United Kingdom - experience with implementing and promoting the quality protocols for compost and digestate

The leading industry standard for composted source-segregated biowastes, BSI PAS 100, has become well known within the UK’s waste management industry. It was developed in 2002 by Association for Organics Recycling’s (AfOR) with the British Standards Institution, with support from the Waste and Resources Action Programme (WRAP). Its scope allows composting of controlled, source-segregated, biodegradable wastes, and it includes minimum compost quality criteria. Its sustained promotion by AfOR and WRAP has strengthened demand for quality composts in horticulture, landscape, agriculture and other markets. Building on experience with PAS 100, an equivalent specification for anaerobic digestates, BSI’s PAS 110, was published in 2010.

Prior to 2007, compost derived from controlled biodegradable wastes was, in legal terms, still ‘waste’ even if compliant with BSI PAS 100. This meant that waste-derived compost could only be applied to land under waste regulatory controls, regardless of its quality. This placed significant administrative and legislative burdens on the composting industry and inhibited the recovery of controlled biodegradable wastes and their diversion from landfill for a number of years. In 2007 the Waste Protocols Project, a WRAP and the Environment Agency joint initiative funded by Defra, the Welsh Assembly Government and Northern Ireland Environment Agency Waste Protocols, delivered its first Quality Protocol for compost (CQP). This was followed in 2009 by the Quality Protocol for Anaerobic Digestate (ADQP). Independent certification of compliance with CQP / AD QP criteria is considered sufficient to ensure that the treated material can be classified as fully recovered and used without risk to the environment or harm to human health. The CQP and ADQP encourage businesses to transform controlled biodegradable wastes into valuable resources, rather than send them to landfill. Supply of compost and digestates as ‘products’ means that it is quicker and cheaper to apply them to soil and they are perceived to be of higher value as they do not carry the stigma associated with ‘waste’. AfOR's Compost Certification Scheme and the Renewable Energy Association Limited’s Biofertiliser Certification Scheme provide a framework for independent assessment and certification of compost and digestate compliance with, respectively, the CQP and the ADQP. WRAP’s market development initiatives, compost supplier directory, freely available lists of composters who make CQP certified composts, and the general awareness raising carried out each year during Compost Awareness Week have contributed to continuing strong compost market growth and promotion of PAS 100 and the CQP. AfOR has also carried out a number of initiatives to promote its Compost Certification Scheme and the composts certified under this scheme, and to encourage market demand for and use of CQP composts. Promotion of PAS 100, the CQP and AfOR’s Compost Certification Scheme has included supply of joint AfOR and WRAP press releases to media contacts. They communicated messages about the high quality of CQP composts, tonnes produced and locations where they are made, and highlighted the required independent assessment and certification under AfOR’s Compost Certification Scheme. Other notable initiatives include training courses, that include highlight of drivers in policy and legislation and emphasise the market opportunities associated with high quality compost products; inclusion of PAS 100 and CQP in assessment criteria associated with compost producers’ applications for capital support and equipment financing; and WRAP’s extensive R&D programme and programmes aimed at building confidence in the use of composts and digestates, which have led to increased confidence in quality compost and digestates. Thanks to these initiatives and industry recognition of the benefits of producing and supplying composts and digestates with ‘product’ status, 1.43 Mt per annum of CQP compost is produced from about 160 certified composting processes in the UK each year from – around 50% of the total output in the UK. PAS 110 digestate is a less developed product, estimated to comprise 106 Kt of digestate output in the UK (from four sites as of May 2012). With 11 operators now having either achieved PAS 110 or registered for the Biofertiliser Certification Scheme (BCS) and working towards it, it is forecast that output could reach ~322 Kt digestate by the end of 2012/13.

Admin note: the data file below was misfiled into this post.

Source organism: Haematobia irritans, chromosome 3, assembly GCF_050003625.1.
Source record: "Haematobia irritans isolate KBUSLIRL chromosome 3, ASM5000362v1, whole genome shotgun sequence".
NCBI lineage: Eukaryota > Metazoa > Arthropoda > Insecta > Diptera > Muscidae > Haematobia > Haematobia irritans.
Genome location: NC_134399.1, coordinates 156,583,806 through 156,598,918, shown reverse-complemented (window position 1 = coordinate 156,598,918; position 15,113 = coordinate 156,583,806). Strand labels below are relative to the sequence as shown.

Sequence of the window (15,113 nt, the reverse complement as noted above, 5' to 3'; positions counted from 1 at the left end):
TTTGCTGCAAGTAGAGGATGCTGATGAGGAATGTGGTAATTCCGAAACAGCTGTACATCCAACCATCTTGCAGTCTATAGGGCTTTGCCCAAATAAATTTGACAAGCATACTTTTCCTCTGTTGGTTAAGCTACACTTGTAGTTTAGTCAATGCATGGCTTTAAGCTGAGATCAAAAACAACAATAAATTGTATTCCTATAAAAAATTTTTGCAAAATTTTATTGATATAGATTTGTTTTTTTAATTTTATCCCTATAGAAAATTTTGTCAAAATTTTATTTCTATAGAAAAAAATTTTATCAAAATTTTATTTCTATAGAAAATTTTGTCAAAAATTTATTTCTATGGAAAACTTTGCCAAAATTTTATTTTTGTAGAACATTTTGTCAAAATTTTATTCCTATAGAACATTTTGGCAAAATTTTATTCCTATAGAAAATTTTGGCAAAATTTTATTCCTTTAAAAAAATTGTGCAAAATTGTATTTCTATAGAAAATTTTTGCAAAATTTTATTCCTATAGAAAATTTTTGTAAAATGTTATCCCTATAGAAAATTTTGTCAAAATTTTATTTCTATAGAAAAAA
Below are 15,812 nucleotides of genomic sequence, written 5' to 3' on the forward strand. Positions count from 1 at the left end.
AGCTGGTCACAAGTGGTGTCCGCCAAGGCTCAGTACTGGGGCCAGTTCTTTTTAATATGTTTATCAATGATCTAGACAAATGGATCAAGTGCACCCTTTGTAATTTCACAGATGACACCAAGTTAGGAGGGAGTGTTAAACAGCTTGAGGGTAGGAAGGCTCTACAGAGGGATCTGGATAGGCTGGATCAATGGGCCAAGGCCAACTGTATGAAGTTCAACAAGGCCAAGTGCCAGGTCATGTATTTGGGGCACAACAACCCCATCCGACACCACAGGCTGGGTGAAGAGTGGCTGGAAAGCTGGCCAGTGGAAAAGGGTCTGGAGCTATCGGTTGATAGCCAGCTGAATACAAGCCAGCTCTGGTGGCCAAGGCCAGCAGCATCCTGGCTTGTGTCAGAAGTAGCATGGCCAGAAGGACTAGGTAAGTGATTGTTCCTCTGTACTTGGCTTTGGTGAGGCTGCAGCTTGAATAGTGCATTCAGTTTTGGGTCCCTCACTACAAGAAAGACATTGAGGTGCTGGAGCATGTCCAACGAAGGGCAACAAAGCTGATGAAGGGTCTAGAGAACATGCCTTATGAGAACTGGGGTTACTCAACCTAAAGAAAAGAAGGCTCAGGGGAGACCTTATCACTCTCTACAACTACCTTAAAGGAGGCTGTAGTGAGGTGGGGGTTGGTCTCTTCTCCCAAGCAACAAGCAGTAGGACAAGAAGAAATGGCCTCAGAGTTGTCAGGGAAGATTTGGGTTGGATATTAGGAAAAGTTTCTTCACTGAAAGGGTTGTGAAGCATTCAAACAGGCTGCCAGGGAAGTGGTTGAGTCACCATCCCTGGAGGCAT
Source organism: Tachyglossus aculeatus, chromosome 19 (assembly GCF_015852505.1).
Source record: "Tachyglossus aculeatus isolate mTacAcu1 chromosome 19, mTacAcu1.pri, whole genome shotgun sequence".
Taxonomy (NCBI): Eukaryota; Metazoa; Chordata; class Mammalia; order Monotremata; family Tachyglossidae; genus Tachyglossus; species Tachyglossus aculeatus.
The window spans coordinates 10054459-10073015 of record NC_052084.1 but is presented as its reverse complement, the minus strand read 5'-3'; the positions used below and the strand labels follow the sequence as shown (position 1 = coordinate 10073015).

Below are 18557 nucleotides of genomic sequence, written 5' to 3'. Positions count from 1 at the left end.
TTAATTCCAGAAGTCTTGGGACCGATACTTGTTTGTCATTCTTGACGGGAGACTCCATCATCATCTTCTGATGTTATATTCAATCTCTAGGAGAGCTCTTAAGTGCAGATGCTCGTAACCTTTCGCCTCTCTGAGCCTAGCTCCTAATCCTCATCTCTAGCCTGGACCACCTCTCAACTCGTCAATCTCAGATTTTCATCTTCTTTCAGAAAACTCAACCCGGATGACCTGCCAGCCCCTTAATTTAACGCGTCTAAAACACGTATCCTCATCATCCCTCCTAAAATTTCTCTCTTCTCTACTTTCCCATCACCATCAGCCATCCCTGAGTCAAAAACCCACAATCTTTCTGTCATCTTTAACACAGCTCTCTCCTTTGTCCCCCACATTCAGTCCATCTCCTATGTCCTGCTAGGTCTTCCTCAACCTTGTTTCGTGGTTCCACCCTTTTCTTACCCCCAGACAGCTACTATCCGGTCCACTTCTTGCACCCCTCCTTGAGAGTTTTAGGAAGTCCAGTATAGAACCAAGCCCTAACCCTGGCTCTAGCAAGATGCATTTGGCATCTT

Copyright: © European Compost Network ECN e.V.
Quelle: Orbit 2012 (Juni 2012)
Seiten: 0
Preis inkl. MwSt.: € 0,00
Autor: Dr. Mariachiara Zennaro
Emily Nichols

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